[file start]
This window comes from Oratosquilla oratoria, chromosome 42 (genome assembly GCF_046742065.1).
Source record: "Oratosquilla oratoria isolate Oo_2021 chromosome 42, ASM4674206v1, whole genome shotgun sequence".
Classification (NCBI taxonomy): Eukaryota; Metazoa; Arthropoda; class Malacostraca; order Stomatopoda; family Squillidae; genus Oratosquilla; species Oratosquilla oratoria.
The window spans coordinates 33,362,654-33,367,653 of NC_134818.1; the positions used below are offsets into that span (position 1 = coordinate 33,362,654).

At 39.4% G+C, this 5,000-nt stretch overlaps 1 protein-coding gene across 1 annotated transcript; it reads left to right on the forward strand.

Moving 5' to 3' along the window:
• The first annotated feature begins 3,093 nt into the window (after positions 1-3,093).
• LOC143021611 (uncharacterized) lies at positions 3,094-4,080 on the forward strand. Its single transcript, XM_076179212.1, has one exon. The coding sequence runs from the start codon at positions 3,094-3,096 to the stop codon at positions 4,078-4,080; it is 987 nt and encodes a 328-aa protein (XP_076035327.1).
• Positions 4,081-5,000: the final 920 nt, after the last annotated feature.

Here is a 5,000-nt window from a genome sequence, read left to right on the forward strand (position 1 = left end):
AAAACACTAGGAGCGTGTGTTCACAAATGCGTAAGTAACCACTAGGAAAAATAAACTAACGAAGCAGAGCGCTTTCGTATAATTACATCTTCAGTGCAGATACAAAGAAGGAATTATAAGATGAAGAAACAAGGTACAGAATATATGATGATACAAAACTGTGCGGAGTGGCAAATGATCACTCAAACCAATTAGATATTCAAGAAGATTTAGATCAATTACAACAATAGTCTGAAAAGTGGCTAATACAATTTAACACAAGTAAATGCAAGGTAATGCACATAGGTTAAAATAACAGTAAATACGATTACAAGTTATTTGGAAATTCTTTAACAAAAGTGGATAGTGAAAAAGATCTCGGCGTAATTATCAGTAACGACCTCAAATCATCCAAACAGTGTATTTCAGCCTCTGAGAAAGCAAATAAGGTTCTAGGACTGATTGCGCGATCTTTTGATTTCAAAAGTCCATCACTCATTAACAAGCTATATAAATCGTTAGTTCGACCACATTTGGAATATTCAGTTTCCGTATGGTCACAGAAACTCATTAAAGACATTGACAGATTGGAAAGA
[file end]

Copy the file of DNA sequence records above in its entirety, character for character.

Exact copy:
This window comes from Oratosquilla oratoria, chromosome 42 (genome assembly GCF_046742065.1).
Source record: "Oratosquilla oratoria isolate Oo_2021 chromosome 42, ASM4674206v1, whole genome shotgun sequence".
Classification (NCBI taxonomy): Eukaryota; Metazoa; Arthropoda; class Malacostraca; order Stomatopoda; family Squillidae; genus Oratosquilla; species Oratosquilla oratoria.
The window spans coordinates 33,362,654-33,367,653 of NC_134818.1; the positions used below are offsets into that span (position 1 = coordinate 33,362,654).

At 39.4% G+C, this 5,000-nt stretch overlaps 1 protein-coding gene across 1 annotated transcript; it reads left to right on the forward strand.

Moving 5' to 3' along the window:
• The first annotated feature begins 3,093 nt into the window (after positions 1-3,093).
• LOC143021611 (uncharacterized) lies at positions 3,094-4,080 on the forward strand. Its single transcript, XM_076179212.1, has one exon. The coding sequence runs from the start codon at positions 3,094-3,096 to the stop codon at positions 4,078-4,080; it is 987 nt and encodes a 328-aa protein (XP_076035327.1).
• Positions 4,081-5,000: the final 920 nt, after the last annotated feature.

Here is a 5,000-nt window from a genome sequence, read left to right on the forward strand (position 1 = left end):
AAAACACTAGGAGCGTGTGTTCACAAATGCGTAAGTAACCACTAGGAAAAATAAACTAACGAAGCAGAGCGCTTTCGTATAATTACATCTTCAGTGCAGATACAAAGAAGGAATTATAAGATGAAGAAACAAGGTACAGAATATATGATGATACAAAACTGTGCGGAGTGGCAAATGATCACTCAAACCAATTAGATATTCAAGAAGATTTAGATCAATTACAACAATAGTCTGAAAAGTGGCTAATACAATTTAACACAAGTAAATGCAAGGTAATGCACATAGGTTAAAATAACAGTAAATACGATTACAAGTTATTTGGAAATTCTTTAACAAAAGTGGATAGTGAAAAAGATCTCGGCGTAATTATCAGTAACGACCTCAAATCATCCAAACAGTGTATTTCAGCCTCTGAGAAAGCAAATAAGGTTCTAGGACTGATTGCGCGATCTTTTGATTTCAAAAGTCCATCACTCATTAACAAGCTATATAAATCGTTAGTTCGACCACATTTGGAATATTCAGTTTCCGTATGGTCACAGAAACTCATTAAAGACATTGACAGATTGGAAAGA